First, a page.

Flow Meter Services

Accurate Flow Measurement is critical to determine the amount of material purchased and sold. Flow rate is determined by installing a flow meter, which uses flow-through calculations to measure the liquid’s flow, volume, speed or mass. Both gas and liquid flow can be measured in volumetric or mass flow rates, such as litres per second or kilograms per second. In the chemical industry, flows throughout the process need to be regulated to desired values, requiring very accurate measurements of the liquid’s flow mass or volume.

Floweigh provides complete, fully accredited calibration services for all of your liquid flow calibration needs using the latest technology and expert technicians. Our liquid flow calibration services can be customized to meet any of your specific calibration requirements.

Quick, Quality Repairs. Qualified repairs and reconditioning of flow metering and controlling instruments are available. While spare parts are stocked for many lines, Floweigh has established relationships with many manufacturers, which enables us to obtain many additional parts and get you back in production. Because of our history of experience and building great customer and vendor relationships, Floweigh is able to complete your repairs quickly, while maintaining our standard of quality service.

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Liquid Flow Meters

When choosing your flowmeters, consider such intangible factors as familiarity of plant personnel, their experience with calibration and maintenance, spare parts availability and mean time between failure history at the particular plant site.

To avoid flow measurement mistakes and costly reinstallations, it’s recommended that the installation costs be computed only after taking these steps.

Flow Averaging Tube

Flow Averaging Tube

Flow Meter Selection

To select the best flow meter for your specific needs, It’s necessary to invest time in fully evaluating the nature of the process fluid and overall installation.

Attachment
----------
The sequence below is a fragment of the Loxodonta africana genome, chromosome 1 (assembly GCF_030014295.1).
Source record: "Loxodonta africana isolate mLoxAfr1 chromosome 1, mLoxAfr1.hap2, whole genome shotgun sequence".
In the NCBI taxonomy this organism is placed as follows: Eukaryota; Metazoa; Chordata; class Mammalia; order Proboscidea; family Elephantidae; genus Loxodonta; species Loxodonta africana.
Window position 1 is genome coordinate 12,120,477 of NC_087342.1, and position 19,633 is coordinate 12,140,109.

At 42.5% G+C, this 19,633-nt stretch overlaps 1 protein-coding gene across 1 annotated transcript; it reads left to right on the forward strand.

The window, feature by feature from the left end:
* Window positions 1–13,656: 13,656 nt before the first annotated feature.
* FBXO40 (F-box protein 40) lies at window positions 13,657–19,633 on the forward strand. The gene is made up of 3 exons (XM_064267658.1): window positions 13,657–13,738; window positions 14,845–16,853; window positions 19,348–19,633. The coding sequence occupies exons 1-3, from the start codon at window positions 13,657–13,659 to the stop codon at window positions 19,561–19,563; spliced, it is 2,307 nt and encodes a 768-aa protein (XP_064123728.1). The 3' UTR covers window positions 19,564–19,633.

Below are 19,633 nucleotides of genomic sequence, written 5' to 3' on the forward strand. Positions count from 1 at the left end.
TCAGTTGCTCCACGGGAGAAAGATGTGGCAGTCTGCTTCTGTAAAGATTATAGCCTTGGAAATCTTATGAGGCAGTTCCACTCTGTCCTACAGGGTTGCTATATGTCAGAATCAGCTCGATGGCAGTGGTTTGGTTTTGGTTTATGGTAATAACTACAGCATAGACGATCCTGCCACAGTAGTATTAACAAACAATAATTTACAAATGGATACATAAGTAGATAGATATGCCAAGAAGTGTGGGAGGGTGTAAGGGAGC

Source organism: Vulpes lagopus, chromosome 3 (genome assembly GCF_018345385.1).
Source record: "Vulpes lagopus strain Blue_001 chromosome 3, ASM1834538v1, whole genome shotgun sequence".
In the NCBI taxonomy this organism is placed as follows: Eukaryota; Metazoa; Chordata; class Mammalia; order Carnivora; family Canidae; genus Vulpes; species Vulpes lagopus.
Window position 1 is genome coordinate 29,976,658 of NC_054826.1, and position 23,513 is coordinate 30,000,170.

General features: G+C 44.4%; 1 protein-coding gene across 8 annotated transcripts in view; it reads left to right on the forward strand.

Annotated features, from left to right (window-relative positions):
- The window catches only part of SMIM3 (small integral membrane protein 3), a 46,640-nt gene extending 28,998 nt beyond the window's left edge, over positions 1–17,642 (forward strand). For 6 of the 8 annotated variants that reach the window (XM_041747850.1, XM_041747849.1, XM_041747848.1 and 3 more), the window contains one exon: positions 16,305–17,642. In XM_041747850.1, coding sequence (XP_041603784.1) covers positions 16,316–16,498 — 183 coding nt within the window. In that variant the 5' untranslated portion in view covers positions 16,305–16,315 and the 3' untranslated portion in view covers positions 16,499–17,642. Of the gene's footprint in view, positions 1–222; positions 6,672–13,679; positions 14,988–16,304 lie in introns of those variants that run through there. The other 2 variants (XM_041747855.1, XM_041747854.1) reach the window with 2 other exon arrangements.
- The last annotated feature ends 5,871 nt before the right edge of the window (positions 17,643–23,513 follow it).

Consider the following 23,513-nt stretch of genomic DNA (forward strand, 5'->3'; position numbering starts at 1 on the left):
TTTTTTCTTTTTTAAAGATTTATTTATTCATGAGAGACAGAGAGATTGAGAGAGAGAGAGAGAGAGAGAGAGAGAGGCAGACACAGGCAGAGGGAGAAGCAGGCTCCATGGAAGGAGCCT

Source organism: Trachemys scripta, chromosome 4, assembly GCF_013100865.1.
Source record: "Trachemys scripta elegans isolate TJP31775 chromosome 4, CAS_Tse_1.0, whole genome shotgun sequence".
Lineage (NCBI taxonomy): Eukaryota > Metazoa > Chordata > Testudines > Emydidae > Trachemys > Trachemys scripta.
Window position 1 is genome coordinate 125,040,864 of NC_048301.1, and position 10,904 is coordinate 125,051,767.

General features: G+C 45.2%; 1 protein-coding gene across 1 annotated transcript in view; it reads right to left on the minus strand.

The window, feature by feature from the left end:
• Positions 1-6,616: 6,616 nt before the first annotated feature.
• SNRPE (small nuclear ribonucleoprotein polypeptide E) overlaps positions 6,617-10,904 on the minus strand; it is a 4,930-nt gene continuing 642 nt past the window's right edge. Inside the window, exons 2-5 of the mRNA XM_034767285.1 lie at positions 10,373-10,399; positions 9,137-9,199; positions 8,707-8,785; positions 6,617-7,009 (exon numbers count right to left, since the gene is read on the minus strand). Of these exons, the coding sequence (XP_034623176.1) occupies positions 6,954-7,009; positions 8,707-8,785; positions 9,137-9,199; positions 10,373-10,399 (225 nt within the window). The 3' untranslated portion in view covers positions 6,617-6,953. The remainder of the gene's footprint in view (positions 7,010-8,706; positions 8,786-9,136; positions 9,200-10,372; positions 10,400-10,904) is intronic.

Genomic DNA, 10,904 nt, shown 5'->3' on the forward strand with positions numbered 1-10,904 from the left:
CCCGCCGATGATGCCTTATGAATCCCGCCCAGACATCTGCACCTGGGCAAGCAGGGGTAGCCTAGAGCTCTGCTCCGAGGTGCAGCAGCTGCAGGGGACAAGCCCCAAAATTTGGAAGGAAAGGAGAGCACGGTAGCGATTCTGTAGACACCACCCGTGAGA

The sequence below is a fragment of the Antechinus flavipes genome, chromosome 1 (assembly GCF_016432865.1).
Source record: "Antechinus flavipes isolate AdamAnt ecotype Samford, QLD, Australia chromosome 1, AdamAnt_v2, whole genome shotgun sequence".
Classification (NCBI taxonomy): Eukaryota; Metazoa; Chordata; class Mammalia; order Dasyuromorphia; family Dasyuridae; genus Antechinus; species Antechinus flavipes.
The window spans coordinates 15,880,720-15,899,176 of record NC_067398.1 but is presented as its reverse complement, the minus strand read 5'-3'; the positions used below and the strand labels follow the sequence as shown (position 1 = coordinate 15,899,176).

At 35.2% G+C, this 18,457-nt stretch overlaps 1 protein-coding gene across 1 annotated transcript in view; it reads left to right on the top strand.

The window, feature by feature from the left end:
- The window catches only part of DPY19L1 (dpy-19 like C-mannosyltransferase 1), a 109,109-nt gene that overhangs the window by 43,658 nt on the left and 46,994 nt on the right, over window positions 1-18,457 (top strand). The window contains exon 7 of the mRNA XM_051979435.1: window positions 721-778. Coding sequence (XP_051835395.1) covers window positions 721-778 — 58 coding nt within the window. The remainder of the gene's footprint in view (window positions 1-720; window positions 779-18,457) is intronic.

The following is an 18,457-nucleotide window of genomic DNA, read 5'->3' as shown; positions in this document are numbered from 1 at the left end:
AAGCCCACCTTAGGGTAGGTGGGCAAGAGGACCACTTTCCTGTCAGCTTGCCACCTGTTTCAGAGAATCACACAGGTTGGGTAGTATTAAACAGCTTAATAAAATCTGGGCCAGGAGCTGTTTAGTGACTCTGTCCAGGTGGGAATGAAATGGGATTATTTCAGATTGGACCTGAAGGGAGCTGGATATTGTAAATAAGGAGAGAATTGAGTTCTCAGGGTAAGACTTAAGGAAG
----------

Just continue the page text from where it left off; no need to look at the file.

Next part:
• Should flowrate info be continuous or totalized?
  • Is information needed locally or remotely?
  • If remotely, do you require analog, digital
    or shared?
  • If shared, what is the required minimum data-update frequency?
  • Fluid Properties and Flow Characteristics:
    pressure, temperature, allowable pressure drop, density (or gravity), conductivity, viscosity, vapor pressure, how properties might vary or interact, safety or toxicity, presence of bubbles or solids, tendency to coat, and light transmission qualities (opaque, translucent, or transparent)
  • Piping and Environmental Factors:
    direction (avoiding downward flows), size, material, schedule, flange-pressure rating, accessibility, regulators, valves, up or downstream turns, and straight-pipe run lengths.
  • Presence of vibration or magnetic fields?
  • Does it require sanitary or clean-in-place compliance?
  • Is area classified for explosion hazards?
  • Determine required meter range (mininum/maximum flows)
  • Determine required flow measurement accuracy: the % of actual reading (AR), calibrated span (CS) or full scale (FS).
  • State accuracy requirements separately for minimum, normal and maximum flowrates.

Types of Flow Meters

Due to the wide applications and types of liquids, there is no single metering technology that is best for all applications. Factors that influence liquid flow rate include the liquid’s speed, volume, viscosity, temperature and density, as well as the friction of the liquid in contact with the pipe.

Flowmeter Classifications

Based on historical introduction and performances in accuracy and product lifetime,, flowmeters are broadly classified between “new technology” and “traditional technology” flowmeters.

Traditional Flowmeters — were introduced before 1950 and have less focus on product development. They are subject to wear, are less accurate than “new-tech” flowmeters and require more maintenance. In spite of these problems, the traditional market is holding strong.